The ceiling fan is one of the most widely used and popular domestic appliances, but little do we know about its fascinating history. From the time of its inception to the modern day, the ceiling fan has gone through various stages of evolution.
The concept of the fan first originated around 4,000 BC with ‘hand-fans.’ Pictorial records suggest that hand fans fashioned out of palm leaves were quite popular in ancient Egypt and India. Contrary to this, the Romans used hand fans made out of peacock feathers. These hand fans were a luxury of only the wealthy and the rich, and servants manually operated them.
In the far east, in China and Japan, the ‘pien-mien’ or the folding style fan was the trend. The first manually operated rotary fan is said to have been crafted by Ding Huan, the engineer of the Han Dynasty of China around 180 CE. This fan had on seven wheels, and each of them had a diameter of 10 feet.
The folding style fan started to make its way in Europe during the seventeenth and early eighteenth centuries. They were brought into the continent by European traders and soon, this style of fan became a favorite of the upper classes, that is, the nobility and the Royalty. They treated it more as a status symbol and hence, these folding fans were very ornamental and fashionable. Their frames would often be carved out of precious materials such as ivory, tortoiseshell, and mother of pearl. Also, they would be adorned with embellishments of gold or silver.
In the nineteenth century, the concept of fan took an entirely different turn. It no longer remained a manually operated device but became an electrically powered machine. In 1882, the electric fan with two blades was invented by Schuyler Skaats Wheeler. It had no protective outer cage. His invention was marketed and made popular by the Crocker & Curtis Electric Motor Co. That very year, the electrical ceiling fan was born. Philip H. Diehl attached blades to the electric motor of a Singer sewing machine and mounted it to the ceiling, thus, giving to the world, the first ceiling fan. In the process of continually modifying the ceiling fan, Diehl experimented by attaching a light unit to the motor housing of the fan. That is how the ceiling fan with light came to be. Not stopping there, Diehl’s company, Diehl, and Co. included a split-ball joint in their electric fan model which became the inspiration behind the first oscillating fan.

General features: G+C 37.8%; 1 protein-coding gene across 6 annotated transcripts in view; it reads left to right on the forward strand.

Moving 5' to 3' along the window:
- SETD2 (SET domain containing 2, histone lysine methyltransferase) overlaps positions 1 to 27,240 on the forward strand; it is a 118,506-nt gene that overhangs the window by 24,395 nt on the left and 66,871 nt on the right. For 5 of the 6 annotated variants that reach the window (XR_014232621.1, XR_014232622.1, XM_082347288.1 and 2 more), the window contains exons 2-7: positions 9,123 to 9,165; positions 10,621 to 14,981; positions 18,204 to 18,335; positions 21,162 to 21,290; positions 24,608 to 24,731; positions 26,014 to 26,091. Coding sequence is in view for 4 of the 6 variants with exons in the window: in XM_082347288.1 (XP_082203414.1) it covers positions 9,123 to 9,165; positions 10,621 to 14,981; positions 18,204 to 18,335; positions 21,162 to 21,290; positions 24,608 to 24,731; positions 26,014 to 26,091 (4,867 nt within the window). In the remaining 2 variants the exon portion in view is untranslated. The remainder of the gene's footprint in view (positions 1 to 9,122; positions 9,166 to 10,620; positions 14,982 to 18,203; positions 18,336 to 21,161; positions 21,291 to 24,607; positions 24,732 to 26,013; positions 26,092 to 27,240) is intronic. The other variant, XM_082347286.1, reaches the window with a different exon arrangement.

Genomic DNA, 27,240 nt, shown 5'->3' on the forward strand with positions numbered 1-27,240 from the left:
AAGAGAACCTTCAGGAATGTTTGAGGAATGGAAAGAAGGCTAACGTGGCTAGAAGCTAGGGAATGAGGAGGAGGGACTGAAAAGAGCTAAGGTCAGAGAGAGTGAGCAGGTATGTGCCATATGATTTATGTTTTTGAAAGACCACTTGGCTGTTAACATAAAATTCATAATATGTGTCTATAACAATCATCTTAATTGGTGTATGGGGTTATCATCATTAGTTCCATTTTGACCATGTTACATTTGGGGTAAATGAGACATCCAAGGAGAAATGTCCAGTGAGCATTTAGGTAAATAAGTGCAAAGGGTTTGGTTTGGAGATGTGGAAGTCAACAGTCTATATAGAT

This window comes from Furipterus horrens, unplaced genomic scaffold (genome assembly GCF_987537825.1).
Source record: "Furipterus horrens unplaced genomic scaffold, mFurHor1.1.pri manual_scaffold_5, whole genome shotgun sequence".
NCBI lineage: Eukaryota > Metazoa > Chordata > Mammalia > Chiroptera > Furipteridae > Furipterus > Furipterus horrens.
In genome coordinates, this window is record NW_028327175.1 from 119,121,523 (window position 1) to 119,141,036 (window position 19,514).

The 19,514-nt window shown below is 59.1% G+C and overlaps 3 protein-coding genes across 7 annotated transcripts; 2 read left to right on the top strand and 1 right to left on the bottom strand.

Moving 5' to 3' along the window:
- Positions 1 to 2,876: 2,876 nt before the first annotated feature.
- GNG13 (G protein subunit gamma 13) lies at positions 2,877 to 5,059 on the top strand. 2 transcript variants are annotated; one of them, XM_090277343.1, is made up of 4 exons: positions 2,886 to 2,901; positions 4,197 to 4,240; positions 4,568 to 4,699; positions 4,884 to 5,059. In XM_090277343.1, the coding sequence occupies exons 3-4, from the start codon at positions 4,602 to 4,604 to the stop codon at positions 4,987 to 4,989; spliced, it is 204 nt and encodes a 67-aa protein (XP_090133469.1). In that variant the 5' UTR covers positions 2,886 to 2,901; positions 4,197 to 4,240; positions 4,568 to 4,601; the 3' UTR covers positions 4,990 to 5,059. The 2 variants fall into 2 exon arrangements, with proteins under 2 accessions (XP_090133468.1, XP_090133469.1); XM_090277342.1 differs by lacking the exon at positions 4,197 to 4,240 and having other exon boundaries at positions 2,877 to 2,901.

During the initial years of development, the design of electric fans was plain and simple – propeller blades attached to the shaft of an electric motor. These motors were bipolar and functioned on direct current. The fans had no outer casing, and thus, the parts remained exposed. Speed control in these early fan models was achieved using resistance (resistance wire or light bulb).
When Tesla’s theory of Alternating Current (AC) came to the scene, fans began to be based on AC principle. As the years went by, ceiling fans underwent several modifications. Around 1890’s, fan manufacturers produced more inclusive designs. The fans then came with an outer frame and motor casings. Unlike the early models, these newer ceiling fans that operated on AC used induction to regulate the fan speed. Then came the first oscillating fans during the 1900s. While the initial models were wind-powered after 1904, significant progress was made, and mechanical oscillating fans appeared in the market.
With the help of constant technological advancements, ceiling fans had become much less noisy and quiet during operation which made them an ideal choice for households. By 1920, ceiling fans had become the most popular domestic appliance in the US. Gradually, they made their way into the markets in other parts of the world.
Today, ceiling fans are available in so many styles, colors, and varieties. From mini and small ceiling fans to standard and large ceiling fans; from designer ceiling fans to false ceiling fans, you have it all! This has all been possible after years of R&D, and with the advent of smart technology, ceiling fans have become much more energy efficient than ever.